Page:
Jesus said:

“Therefore, if you are offering your gift at the altar and there remember that your brother or sister has something against you, leave your gift there in front of the altar. First go and be reconciled to them; then come and offer your gift. (Matthew 5:23-24, NIV)

However, this might make someone infer that while we have any 'big sin' in our life, like hateful anger for a brother, we should reform our life before approaching God. Clearly such a works based concept is absolutely opposed to the gospel. So the question is what is a valid exegesis of Mathew 5:23-24 that does not conflict with our need to approach the throne of grace to enable this 'leaving the gift at the altar' and attempt of reconciliation with a brother?

Is there any sin that we must straighten out before approaching the throne of grace?

Note: I was first tempted to ask this question on BH.SE but I realized although asking for an exegesis, this is actually exploring the entire theological framework of reformed theology because the belief that one may have to take care of any sin first, and then approach God is in direct conflict with a reformed position and so the question is more theological than exegetical.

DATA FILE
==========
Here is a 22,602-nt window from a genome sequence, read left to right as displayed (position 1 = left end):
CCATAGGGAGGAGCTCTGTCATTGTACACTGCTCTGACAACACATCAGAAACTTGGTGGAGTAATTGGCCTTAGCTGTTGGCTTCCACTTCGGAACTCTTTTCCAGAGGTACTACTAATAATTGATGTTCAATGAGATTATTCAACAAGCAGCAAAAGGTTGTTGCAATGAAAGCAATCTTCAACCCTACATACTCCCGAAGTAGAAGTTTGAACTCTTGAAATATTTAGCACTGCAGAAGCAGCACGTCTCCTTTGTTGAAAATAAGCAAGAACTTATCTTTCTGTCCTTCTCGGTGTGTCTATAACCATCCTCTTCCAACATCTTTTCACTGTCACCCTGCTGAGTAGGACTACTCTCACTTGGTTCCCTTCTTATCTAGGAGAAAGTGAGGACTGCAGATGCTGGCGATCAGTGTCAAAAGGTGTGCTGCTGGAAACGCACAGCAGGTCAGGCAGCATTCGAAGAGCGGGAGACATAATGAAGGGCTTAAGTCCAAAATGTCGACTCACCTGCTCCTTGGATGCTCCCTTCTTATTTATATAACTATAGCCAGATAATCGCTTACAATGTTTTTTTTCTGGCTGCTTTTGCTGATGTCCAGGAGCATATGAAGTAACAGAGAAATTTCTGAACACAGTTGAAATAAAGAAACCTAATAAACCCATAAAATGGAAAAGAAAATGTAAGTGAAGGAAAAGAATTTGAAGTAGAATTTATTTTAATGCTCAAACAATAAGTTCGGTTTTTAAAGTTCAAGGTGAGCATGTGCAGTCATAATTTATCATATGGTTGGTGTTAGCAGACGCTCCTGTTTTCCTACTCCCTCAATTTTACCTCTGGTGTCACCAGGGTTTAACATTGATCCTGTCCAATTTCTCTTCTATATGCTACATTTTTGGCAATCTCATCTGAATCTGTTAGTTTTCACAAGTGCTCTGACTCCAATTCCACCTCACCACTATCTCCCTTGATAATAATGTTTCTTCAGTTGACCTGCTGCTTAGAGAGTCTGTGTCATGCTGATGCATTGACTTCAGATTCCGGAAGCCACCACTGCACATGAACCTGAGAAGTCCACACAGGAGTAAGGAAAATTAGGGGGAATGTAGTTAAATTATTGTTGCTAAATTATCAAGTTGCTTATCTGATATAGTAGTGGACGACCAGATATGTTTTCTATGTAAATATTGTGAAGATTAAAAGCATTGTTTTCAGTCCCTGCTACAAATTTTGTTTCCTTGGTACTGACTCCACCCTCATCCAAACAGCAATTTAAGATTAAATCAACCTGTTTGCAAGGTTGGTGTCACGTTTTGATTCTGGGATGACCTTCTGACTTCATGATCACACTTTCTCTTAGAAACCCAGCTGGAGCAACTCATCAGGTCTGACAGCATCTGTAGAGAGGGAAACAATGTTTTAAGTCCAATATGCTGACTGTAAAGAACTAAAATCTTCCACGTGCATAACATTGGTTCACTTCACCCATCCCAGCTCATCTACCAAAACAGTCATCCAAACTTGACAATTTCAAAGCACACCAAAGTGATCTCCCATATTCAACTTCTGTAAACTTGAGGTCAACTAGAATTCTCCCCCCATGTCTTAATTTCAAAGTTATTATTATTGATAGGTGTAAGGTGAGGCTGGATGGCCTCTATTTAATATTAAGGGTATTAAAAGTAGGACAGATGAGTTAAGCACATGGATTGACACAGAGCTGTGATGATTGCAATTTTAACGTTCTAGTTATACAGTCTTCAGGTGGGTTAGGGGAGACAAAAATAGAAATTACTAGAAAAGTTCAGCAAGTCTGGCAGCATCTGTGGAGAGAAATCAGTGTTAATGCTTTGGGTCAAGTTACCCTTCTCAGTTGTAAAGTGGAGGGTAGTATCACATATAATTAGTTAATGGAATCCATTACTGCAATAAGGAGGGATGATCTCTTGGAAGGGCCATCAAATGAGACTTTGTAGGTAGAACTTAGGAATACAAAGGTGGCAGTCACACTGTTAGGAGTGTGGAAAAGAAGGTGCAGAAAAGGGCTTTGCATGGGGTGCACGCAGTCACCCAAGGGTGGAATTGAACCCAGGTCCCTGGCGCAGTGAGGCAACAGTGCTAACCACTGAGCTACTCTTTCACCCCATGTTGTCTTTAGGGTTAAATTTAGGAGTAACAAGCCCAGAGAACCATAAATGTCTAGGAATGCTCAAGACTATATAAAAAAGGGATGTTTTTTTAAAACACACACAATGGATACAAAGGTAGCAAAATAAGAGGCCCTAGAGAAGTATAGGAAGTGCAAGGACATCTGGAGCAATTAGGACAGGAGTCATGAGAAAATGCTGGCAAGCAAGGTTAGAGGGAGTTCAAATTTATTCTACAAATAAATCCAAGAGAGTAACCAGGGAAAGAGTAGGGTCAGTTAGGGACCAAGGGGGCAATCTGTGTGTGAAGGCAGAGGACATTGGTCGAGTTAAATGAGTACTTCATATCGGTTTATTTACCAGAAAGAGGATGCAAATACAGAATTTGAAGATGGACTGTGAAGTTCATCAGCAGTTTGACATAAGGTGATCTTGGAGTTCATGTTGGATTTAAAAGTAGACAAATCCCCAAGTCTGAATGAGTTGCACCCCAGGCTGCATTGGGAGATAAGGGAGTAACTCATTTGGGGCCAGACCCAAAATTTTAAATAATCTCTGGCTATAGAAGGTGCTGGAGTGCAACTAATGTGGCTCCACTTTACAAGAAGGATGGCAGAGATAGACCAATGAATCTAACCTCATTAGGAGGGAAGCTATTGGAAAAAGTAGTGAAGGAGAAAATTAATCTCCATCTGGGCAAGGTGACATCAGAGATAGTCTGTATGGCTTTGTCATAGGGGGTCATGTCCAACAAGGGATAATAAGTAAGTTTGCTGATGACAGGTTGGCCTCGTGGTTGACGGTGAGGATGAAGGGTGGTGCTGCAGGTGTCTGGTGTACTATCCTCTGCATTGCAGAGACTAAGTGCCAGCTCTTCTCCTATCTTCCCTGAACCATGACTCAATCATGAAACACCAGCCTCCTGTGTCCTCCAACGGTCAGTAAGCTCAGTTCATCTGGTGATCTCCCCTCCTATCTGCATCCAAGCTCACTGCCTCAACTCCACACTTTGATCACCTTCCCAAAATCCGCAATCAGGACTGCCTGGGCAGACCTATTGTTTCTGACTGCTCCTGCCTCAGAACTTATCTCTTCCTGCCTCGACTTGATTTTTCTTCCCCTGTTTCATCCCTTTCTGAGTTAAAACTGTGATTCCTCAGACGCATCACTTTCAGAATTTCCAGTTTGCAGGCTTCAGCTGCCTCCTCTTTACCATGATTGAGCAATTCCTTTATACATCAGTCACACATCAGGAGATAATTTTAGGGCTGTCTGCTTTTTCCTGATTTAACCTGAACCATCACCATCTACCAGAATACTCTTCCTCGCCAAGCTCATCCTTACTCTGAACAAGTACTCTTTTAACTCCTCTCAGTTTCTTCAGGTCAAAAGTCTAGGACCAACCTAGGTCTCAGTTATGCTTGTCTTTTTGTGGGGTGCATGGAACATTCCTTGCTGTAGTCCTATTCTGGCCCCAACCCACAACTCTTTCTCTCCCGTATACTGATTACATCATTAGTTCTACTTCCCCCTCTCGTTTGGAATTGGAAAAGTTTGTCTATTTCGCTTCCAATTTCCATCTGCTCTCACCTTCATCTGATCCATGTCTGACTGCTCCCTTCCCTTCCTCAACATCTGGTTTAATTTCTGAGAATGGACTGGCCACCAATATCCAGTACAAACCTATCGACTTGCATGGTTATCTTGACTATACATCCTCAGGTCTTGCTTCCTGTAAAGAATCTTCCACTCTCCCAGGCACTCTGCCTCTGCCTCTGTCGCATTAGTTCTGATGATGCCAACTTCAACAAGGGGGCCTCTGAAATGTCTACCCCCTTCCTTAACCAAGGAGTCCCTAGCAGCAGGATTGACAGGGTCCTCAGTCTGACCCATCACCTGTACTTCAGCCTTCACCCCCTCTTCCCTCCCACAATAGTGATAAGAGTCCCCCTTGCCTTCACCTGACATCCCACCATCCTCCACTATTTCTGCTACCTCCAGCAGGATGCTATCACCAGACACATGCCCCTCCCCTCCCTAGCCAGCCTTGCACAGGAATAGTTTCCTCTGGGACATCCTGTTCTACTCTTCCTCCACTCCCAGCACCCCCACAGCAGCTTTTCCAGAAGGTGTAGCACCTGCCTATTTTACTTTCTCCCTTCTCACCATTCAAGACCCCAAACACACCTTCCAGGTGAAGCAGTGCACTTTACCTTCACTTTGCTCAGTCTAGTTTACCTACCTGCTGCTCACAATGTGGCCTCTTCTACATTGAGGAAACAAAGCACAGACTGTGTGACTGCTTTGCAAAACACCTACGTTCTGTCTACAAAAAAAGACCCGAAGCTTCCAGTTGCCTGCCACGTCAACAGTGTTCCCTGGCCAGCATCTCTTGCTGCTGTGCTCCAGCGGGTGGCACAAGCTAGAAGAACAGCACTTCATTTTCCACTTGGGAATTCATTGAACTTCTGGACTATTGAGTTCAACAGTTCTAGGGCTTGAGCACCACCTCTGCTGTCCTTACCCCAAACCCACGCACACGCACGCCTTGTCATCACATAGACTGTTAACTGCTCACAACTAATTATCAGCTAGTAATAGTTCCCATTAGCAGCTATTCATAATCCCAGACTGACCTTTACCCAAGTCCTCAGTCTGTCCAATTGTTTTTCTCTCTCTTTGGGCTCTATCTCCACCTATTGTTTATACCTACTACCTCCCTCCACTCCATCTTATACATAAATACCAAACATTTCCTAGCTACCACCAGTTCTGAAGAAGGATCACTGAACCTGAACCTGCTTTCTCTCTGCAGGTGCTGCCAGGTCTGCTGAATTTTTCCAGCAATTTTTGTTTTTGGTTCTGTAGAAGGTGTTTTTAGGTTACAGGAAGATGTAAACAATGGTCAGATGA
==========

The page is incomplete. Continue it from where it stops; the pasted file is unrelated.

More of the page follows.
5 Answers 5


Approaching the throne of grace is an inward action and would actually be a natural part of going to one's brother to be reconciled (perhaps along the lines of "Thank you God for bringing this issue to mind and please give me the proper words when I go before my brother.").

If one was coming before one's king, who is renown for his love of justice, to present a lovely flower arrangement and the king's counselor informs one of some grave injustice under one's responsibility, one's right to come before the king and even to ask for a horse to speed one's handling of the injustice is not in question--one is under the king's favor. However, the king will not be pleased if one delays the handling of the injustice rather than delaying the presentation of the gift.